Say Hi! to Damilola, (taken with the rear camera)

@Dami_odufuwa (taken with the rear camera)


mariam and chioma

Say Hi! to @malikah_maryam and @chiomankemdilim from


Style has a modest 1900-mAH battery. Wait. that’s actually not modest at all; iPhone 6S sports a 1715-mAH juice pack, and it’s doing okay. But I know that no Android OEM or ODM has the amount of hardware-software integration that lets the iPhone do a full day. The industry average for Android devices is anywhere between 3000 – 4000 mAH. 

Notwithstanding, AG Mobile haven’t done a bad job with this battery. With very light use – phone calls, Slack (messaging), and Twitter – I was able to do a full day, but I found that when I did any resource-intensive tasks – like playing Asphalt 8 while streaming via Apple Music – it ran out of power much quicker.

Don’t be in a hurry to toss your power banks out the window.


Left: Discharge rate || Right: Recharge time

With the phone’s “Standby intelligent power saving” feature activated, I was able to squeeze out a few more hours than usual. I reckon this feature turns off the display, and freezes processes, when they aren’t active. Beyond that, Style has a more aggressive “battery saver” mode, which drastically reduces performance across the board, limits vibration, and stops all background communication (stuff like email syncing, updates et al). With battery saver activated, I was able to go up to 2 hours extra on just 6% of battery life remaining, before it finally gave up the ghost.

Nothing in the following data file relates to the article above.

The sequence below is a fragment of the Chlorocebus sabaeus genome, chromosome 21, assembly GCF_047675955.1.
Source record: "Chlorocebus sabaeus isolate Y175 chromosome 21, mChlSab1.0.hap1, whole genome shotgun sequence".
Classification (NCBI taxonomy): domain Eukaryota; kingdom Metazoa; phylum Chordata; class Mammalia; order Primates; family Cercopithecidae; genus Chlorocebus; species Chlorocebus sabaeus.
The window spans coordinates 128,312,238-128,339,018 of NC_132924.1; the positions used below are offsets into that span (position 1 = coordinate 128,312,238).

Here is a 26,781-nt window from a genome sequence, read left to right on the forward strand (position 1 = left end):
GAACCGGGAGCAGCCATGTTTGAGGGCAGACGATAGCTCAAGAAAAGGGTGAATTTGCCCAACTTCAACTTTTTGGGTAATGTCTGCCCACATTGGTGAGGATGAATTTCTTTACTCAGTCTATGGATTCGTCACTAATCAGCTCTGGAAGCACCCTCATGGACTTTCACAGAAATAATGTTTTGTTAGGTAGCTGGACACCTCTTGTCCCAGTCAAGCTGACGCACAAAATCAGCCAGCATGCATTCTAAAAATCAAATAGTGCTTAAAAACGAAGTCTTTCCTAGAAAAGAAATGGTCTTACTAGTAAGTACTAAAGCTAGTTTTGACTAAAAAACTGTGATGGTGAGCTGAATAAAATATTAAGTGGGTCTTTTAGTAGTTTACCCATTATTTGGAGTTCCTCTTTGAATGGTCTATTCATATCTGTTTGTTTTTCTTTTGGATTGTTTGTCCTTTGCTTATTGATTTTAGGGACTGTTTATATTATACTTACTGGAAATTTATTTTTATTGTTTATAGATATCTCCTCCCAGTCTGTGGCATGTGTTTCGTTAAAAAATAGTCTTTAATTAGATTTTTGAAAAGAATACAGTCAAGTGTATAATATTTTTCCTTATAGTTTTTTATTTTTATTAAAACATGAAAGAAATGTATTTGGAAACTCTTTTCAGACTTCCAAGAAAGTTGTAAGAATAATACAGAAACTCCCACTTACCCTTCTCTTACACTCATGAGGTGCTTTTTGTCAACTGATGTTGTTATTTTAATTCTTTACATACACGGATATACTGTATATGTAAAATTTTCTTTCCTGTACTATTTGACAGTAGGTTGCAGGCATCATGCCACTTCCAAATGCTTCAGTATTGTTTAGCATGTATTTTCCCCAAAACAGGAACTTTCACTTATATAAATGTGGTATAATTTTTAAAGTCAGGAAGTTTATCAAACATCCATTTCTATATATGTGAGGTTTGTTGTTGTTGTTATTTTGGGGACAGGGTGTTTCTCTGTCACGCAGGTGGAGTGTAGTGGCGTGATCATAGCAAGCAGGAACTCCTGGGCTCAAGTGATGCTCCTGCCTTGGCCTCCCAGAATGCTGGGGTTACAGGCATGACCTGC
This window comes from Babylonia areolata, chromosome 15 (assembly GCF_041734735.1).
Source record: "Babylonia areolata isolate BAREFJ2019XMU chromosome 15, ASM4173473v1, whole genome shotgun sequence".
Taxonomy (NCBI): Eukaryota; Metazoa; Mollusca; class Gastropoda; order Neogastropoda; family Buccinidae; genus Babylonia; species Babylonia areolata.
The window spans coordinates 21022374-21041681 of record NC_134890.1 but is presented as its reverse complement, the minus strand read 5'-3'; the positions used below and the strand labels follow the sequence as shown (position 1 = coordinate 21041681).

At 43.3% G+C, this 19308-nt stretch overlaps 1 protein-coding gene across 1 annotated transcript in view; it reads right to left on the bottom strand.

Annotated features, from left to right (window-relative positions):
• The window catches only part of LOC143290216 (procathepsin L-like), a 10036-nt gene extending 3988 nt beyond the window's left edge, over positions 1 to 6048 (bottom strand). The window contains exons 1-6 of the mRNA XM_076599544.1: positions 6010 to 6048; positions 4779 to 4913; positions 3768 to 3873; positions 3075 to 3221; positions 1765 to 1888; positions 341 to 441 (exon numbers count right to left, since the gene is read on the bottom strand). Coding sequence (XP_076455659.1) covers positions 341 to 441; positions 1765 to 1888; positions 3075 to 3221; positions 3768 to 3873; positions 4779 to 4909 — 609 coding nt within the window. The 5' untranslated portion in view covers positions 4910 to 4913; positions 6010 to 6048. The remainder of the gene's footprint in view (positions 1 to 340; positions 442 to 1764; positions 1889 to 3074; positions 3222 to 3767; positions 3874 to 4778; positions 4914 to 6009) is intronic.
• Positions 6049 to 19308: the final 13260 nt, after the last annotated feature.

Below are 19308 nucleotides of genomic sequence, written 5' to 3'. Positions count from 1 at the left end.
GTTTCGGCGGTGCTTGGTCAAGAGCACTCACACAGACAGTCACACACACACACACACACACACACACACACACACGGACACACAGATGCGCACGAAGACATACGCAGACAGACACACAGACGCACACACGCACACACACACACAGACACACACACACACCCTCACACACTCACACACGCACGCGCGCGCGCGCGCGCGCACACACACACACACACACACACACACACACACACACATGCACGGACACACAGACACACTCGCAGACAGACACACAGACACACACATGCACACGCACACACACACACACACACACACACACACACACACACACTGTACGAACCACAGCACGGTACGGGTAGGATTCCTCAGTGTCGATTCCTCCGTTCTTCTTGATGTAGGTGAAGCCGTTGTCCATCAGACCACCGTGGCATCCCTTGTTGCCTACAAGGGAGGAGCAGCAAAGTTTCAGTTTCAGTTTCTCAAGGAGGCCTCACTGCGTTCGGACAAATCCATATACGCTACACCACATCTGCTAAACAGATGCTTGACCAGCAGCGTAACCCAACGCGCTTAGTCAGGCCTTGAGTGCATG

Speaking of ghosts, AG Mobile released another slightly more expensive phone, which promises to never die on you. They called it the AG Mobile Ghost, and it has almost twice the battery capacity of the Style, and comes with a 7500-mAH power bank. A better option, if you’re really finicky about battery life.



The 5” FWVGA IPS display on the AG Mobile Style will win no awards. It isn’t very sharp, and looks oversaturated. My eyes acclimated to it, after a while, though. The touch screen is no more or less sensitive than I would expect from a phone in this price range. I did not enjoy typing on it.

Slack for iOS Upload



Left: Lock Screen || Right: App drawer